Since moving into The Brunswick, Kenneth has been an observer. As 6876 continues the resistance, moving forward in hard times for an independent clothing business, he has seen his immediate environment change. “I used to really like The Renoir Cinema even though it wasn’t very comfortable. Now they’ve changed it into The Curzon, it’s actually amazing in there, but it’s another aspect of changing the building, from its old, slightly more low-key style. There have been a lot of changes. Originally you couldn’t get in from the outside – that end was blocked off – but when they did the refurbishment a few years ago, they took that off. Before, there just used to be an Iceland, a noodle bar and some funny Italian caff with loads of football memorabilia. It didn’t really look part of this area of London.”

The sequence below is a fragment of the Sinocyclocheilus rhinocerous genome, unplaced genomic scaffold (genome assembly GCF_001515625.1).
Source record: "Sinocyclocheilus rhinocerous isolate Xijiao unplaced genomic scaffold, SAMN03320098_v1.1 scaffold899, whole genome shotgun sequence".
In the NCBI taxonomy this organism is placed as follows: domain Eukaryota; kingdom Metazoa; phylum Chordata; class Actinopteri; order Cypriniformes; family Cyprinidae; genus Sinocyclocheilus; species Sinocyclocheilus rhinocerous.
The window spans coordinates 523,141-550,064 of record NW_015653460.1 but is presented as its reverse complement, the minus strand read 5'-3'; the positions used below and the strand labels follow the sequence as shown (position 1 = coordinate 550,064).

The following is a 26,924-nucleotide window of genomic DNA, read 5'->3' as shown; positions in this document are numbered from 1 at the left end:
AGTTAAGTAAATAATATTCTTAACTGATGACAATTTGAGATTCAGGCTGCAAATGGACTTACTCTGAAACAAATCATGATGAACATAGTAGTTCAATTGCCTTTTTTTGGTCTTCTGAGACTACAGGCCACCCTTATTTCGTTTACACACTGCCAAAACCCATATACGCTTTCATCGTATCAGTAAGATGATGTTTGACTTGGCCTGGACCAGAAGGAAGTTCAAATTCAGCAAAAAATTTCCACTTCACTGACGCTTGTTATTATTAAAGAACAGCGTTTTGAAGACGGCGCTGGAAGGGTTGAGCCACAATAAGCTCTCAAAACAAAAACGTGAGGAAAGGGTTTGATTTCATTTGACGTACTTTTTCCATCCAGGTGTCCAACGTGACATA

“We make a lot in England – small runs. It’s quite niche. Each thing has to finance the next. You want everything to sell really quickly, and it’s very hard work. There’s no way I could even produce 6876 without the support of my wife, especially, and my family and friends, plus the extremely loyal customers. The industry has changed a lot. There is a different generation, new people getting into the brand.” The cult of 6876 now engenders digital myths of superfast sell-outs as limited editions are released, and there is a parallel secondary market trading in increasing values. Critical acclaim lights up the Internet with each new release. Kenneth now teaches millennials at Central Saint Martin’s and Kingston University, and a day will soon come when the next generation will tell stories about the 6876 aesthetic and Kenneth MacKenzie’s influence, all sound-tracked by brutal electronic music and documented in stark colours. They will look back at 6876’s sparse, concrete environment and recognise its progressive, forward-thinking, modernist attitude.